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James Reinders

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Next lesson: parallel programming for high schoolers

July 16, 2009

Question: should teaching programming and teaching parallel programming be separate and distinct?

I don't think so.

We've always had many elements to teach when we teach programming - data structures, algorithms, databases, parsing, scheduling, etc. Parallelism is yet-another item to throw on the list of things to teach as part of programming.

We've progressed from the introduction of multicore processors in some computers,  to nearly all near systems having multicore processors.

However, as I've pointed out a few times, parallel programming remains an advanced topic in graduate school studies and notably absent from too many university undergraduate courses.  Yes - we are making progress, and Intel's academic program is a major contributor to helping professors with material, ideas and sharing with like-minded professors.  But, it feels like we can do more.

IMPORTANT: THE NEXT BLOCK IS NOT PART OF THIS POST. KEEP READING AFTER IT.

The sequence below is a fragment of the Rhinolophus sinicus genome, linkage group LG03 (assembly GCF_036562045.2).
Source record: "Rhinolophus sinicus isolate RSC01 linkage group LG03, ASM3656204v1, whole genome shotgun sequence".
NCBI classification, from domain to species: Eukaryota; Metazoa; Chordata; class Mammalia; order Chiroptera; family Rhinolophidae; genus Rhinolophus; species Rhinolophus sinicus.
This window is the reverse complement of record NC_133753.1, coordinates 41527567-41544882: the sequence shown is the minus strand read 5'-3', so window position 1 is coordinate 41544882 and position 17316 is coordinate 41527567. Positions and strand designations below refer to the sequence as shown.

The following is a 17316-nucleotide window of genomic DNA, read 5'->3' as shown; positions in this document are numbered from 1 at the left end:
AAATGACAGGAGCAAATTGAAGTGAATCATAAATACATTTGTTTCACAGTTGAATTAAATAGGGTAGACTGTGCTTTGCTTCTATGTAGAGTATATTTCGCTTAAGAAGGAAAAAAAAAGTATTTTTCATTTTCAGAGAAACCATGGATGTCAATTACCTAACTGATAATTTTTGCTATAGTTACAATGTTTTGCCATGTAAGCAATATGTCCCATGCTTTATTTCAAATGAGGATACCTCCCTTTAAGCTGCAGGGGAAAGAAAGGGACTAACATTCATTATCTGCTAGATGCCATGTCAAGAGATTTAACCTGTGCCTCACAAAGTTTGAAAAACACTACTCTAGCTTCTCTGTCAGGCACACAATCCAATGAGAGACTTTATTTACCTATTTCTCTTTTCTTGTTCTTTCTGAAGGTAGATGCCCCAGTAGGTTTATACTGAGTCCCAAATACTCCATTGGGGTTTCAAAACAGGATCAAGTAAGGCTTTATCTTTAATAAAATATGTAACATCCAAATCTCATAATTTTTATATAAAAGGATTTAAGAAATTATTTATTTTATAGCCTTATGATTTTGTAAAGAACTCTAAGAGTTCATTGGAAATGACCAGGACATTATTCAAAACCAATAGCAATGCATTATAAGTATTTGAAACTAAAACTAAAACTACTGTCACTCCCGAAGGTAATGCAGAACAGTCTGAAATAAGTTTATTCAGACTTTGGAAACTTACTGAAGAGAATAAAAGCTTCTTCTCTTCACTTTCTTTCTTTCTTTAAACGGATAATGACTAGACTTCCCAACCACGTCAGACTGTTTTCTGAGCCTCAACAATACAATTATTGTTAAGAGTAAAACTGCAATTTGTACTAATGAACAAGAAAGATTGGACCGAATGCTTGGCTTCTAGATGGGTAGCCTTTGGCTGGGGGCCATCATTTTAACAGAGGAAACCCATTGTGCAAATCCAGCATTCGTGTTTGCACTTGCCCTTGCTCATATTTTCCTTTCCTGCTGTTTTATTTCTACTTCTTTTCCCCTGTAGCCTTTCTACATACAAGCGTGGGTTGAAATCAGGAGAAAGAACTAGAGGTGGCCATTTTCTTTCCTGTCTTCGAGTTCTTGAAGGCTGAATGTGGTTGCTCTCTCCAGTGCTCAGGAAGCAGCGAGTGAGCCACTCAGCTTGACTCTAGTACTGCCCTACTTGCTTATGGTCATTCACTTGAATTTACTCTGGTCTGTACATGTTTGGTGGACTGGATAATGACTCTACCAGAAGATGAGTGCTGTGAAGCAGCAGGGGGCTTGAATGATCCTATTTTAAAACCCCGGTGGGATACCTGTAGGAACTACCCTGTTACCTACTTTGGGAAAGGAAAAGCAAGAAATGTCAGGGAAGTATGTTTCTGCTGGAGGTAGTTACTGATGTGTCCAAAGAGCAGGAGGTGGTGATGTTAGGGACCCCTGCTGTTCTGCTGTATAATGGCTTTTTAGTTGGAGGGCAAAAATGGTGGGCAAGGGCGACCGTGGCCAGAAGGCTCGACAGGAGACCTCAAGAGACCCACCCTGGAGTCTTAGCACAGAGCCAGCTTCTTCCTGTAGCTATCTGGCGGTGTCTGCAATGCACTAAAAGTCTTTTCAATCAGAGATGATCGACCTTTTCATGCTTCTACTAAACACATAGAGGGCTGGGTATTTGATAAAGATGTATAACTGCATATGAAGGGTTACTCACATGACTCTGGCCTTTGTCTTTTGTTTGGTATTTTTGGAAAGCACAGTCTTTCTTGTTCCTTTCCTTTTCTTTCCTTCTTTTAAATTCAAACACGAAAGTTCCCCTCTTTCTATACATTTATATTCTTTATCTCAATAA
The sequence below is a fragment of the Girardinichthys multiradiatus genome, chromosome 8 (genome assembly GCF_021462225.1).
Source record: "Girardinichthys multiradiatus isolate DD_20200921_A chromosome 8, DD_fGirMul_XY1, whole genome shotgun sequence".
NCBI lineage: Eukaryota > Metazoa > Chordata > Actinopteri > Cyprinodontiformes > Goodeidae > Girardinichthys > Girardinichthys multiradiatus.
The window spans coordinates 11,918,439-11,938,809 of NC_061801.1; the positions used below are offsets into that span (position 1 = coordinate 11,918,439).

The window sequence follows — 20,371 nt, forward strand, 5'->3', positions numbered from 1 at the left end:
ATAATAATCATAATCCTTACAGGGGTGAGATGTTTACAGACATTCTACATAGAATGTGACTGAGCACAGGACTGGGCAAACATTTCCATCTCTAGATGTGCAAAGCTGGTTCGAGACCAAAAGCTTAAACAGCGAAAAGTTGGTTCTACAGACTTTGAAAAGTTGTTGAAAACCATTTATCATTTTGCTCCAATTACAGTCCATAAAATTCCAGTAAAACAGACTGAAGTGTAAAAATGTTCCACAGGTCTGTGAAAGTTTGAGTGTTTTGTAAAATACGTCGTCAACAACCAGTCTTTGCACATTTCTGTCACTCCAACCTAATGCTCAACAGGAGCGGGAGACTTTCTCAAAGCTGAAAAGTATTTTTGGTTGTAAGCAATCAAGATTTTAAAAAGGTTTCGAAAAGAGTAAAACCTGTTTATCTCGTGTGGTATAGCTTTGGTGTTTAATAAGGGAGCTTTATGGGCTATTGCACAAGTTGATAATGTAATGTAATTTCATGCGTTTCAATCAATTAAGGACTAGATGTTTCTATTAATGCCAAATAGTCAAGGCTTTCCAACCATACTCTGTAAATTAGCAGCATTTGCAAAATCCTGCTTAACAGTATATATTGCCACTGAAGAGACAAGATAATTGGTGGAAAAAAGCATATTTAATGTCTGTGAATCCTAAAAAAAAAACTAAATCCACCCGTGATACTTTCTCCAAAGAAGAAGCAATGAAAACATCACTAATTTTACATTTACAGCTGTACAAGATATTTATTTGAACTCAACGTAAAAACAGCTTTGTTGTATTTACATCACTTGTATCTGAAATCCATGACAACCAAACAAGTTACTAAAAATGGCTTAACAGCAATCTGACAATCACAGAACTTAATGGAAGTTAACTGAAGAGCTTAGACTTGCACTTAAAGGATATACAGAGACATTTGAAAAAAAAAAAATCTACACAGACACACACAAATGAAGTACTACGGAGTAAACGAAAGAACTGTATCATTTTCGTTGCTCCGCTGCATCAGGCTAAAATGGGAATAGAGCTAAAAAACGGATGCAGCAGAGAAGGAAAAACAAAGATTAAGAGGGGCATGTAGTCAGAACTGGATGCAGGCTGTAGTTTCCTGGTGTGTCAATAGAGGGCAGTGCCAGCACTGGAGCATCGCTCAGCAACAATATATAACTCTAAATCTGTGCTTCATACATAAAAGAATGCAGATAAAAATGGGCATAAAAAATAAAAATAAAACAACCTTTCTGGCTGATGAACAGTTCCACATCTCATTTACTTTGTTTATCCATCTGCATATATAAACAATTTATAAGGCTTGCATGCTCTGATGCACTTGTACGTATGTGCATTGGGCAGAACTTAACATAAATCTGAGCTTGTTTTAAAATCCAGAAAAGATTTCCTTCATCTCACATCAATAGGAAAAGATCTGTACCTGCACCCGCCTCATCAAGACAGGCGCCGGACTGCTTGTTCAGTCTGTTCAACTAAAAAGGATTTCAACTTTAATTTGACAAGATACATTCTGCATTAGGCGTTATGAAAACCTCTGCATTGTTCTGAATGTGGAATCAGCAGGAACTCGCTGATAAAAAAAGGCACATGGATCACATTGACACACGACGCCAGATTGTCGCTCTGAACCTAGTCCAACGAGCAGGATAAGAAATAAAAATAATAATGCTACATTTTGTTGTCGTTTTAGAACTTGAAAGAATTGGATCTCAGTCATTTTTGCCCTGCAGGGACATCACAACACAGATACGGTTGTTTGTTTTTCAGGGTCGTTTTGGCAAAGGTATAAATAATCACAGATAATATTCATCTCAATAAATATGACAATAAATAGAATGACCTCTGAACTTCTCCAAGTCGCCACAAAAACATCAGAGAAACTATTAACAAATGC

Actions speak louder than words.

Next week, I'll be at Brooklyn Technical High School helping teach parallelism to top notch high school students and some of their high school teachers. The learning will be both directions as I expect to learn plenty myself.

I plan to write some follow-ups based on the experiences as they happen. For now, I will acknowledge and thank Randy Asher + Brooklyn Technical High School, Jeff Birnbaum + Bank of America, IBM (a 48-core system!!!), Blade Network Technologies and Intel for underwriting this effort and having the faith that 'parallel programming is fundamental.'

I'll also do an interview and discuss the experience afterwards with the Intel program 'Teach Parallel' and before that you can catch Jeff and Randy on July 21 talking about our plans.

I'm already getting questions about doing this for more high schools. For me, I'm going to stay focused on the first and see what we can do, and what we can learn.

Wish us luck! 

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